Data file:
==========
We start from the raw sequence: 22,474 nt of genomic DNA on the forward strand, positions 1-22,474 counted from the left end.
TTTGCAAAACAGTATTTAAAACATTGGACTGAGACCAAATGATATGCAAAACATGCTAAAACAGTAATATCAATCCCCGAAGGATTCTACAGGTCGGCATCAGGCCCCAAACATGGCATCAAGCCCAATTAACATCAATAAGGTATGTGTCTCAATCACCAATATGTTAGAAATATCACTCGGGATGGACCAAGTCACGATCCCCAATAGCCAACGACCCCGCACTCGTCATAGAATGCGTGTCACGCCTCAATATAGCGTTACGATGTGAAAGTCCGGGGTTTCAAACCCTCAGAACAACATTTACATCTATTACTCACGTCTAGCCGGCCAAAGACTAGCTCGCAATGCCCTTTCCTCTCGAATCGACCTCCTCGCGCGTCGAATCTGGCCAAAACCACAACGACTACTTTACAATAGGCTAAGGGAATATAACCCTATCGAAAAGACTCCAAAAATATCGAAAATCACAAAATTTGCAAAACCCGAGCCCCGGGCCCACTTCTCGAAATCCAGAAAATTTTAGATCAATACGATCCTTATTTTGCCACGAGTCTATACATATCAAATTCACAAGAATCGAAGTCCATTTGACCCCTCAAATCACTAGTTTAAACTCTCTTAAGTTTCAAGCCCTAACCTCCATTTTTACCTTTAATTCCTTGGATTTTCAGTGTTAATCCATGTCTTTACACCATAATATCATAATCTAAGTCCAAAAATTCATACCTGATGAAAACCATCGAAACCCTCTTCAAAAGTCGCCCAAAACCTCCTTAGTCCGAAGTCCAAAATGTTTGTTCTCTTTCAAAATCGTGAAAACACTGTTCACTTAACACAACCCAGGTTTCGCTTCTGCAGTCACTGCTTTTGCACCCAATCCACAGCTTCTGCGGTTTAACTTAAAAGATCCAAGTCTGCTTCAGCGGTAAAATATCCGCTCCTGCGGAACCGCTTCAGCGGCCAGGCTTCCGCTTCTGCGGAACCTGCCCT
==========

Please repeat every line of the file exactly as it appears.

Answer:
We start from the raw sequence: 22,474 nt of genomic DNA on the forward strand, positions 1-22,474 counted from the left end.
TTTGCAAAACAGTATTTAAAACATTGGACTGAGACCAAATGATATGCAAAACATGCTAAAACAGTAATATCAATCCCCGAAGGATTCTACAGGTCGGCATCAGGCCCCAAACATGGCATCAAGCCCAATTAACATCAATAAGGTATGTGTCTCAATCACCAATATGTTAGAAATATCACTCGGGATGGACCAAGTCACGATCCCCAATAGCCAACGACCCCGCACTCGTCATAGAATGCGTGTCACGCCTCAATATAGCGTTACGATGTGAAAGTCCGGGGTTTCAAACCCTCAGAACAACATTTACATCTATTACTCACGTCTAGCCGGCCAAAGACTAGCTCGCAATGCCCTTTCCTCTCGAATCGACCTCCTCGCGCGTCGAATCTGGCCAAAACCACAACGACTACTTTACAATAGGCTAAGGGAATATAACCCTATCGAAAAGACTCCAAAAATATCGAAAATCACAAAATTTGCAAAACCCGAGCCCCGGGCCCACTTCTCGAAATCCAGAAAATTTTAGATCAATACGATCCTTATTTTGCCACGAGTCTATACATATCAAATTCACAAGAATCGAAGTCCATTTGACCCCTCAAATCACTAGTTTAAACTCTCTTAAGTTTCAAGCCCTAACCTCCATTTTTACCTTTAATTCCTTGGATTTTCAGTGTTAATCCATGTCTTTACACCATAATATCATAATCTAAGTCCAAAAATTCATACCTGATGAAAACCATCGAAACCCTCTTCAAAAGTCGCCCAAAACCTCCTTAGTCCGAAGTCCAAAATGTTTGTTCTCTTTCAAAATCGTGAAAACACTGTTCACTTAACACAACCCAGGTTTCGCTTCTGCAGTCACTGCTTTTGCACCCAATCCACAGCTTCTGCGGTTTAACTTAAAAGATCCAAGTCTGCTTCAGCGGTAAAATATCCGCTCCTGCGGAACCGCTTCAGCGGCCAGGCTTCCGCTTCTGCGGAACCTGCCCT